More Interview Questions and Answers

Are you able to multitask?

Alternative and related questions:

How good are you at multitasking?
Can you give me an example of how you multitask?

The meaning behind the question:

Multitasking is a popular business buzzword.  While I personally think this is rather a silly question, that's not to say that it's not a popular one!  No hidden meaning, except perhaps that the interviewer might be wanting to make sure that you actually understand what multitasking is.

Your answer:

As it happens, most people don't really understand what multitasking is!

Many busy people will claim to 'multitask' so as to help them get done all the needs to be done.  However, research has shown that people just appear to be handling more than one task at the same time – and that multitasking is largely counter-productive, the lack of attention given to any one particular task resulting in (a) that task taking longer than it would otherwise have done and (b) that task being more prone to errors, errors which then consume more time (albeit perhaps later on) to be corrected.  Greater efficiency is actually achieved by being able to concentrate fully on one task at a time.

Of course, there are times when we have no choice but to multitask.  You're busy writing up a report when an important and urgent email pops up on your computer and, simultaneously, a colleague steps up to your desk to have a 'quick word' about something.  But don't delude yourself into thinking that being able to multitask all the time is in any way desirable as a form of time management!  In the above scenario, you may be able to 'cope' with the three different tasks demanding your attention but not very effectively!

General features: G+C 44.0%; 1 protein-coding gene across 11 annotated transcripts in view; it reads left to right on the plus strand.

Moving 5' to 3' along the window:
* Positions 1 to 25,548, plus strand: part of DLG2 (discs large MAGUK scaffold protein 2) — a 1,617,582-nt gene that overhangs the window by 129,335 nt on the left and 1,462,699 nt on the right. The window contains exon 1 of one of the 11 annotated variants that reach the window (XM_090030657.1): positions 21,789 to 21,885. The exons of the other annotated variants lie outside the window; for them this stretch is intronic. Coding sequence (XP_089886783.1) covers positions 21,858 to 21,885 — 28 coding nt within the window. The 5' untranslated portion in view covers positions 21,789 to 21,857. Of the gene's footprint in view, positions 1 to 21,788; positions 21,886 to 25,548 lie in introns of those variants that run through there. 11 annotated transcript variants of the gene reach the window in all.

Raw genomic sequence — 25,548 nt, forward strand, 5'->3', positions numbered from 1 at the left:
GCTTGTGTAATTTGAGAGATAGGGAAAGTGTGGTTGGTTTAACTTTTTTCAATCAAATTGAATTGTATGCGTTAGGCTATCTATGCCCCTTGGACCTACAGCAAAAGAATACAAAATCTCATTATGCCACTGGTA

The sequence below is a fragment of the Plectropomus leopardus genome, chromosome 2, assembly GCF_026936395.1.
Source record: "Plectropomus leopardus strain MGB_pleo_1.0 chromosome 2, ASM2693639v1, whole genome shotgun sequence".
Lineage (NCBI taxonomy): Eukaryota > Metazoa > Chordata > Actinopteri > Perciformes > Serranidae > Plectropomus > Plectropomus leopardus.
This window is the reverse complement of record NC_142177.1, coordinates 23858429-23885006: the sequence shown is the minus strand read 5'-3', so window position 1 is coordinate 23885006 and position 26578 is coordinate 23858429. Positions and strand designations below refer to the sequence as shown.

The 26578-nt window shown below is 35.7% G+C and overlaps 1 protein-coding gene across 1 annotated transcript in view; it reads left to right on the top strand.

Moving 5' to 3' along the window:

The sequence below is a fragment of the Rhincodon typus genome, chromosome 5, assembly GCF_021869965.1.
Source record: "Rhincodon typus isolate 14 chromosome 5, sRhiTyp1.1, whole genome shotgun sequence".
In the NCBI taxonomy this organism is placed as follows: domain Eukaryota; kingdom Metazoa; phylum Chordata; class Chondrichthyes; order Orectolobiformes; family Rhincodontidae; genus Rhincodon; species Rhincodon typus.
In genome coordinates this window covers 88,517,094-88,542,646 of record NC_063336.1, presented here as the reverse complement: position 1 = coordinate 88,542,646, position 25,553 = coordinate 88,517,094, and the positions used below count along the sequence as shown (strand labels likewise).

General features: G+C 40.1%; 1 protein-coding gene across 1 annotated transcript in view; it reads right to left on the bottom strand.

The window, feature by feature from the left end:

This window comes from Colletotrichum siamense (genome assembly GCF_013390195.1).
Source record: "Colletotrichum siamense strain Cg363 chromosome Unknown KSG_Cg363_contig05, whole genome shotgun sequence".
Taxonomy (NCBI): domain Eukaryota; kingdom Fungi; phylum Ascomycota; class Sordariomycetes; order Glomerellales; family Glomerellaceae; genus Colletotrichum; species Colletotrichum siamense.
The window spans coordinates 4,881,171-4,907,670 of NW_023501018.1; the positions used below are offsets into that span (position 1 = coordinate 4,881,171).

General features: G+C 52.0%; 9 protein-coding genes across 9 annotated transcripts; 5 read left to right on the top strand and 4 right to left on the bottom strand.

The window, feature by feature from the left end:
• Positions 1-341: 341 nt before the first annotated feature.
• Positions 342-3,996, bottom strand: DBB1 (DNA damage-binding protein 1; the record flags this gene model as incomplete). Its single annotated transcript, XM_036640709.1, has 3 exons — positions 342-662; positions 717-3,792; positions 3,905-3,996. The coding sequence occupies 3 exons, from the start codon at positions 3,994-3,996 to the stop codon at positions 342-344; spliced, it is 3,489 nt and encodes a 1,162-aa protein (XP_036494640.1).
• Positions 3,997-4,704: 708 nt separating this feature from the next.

In answering this question, make it clear to the interviewer that you are aware of this distinction but, at the same time, point out that you are of course capable of multitasking if necessary.

Example:

It does depend how you define multitasking.  I've read that, when multitasking, people just appear to be handling more than one task at the same time and that it's largely counter-productive.  Sometimes, of course, I have no choice but to multitask, dealing with several different issues simultaneously, for example finishing off an urgent email while taking an important phone call.  While it's obviously not an ideal way to work, I'm certainly more than capable of multitasking in this fashion when necessary.  It's a matter of concentration.



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The Interview Question and Answer Book

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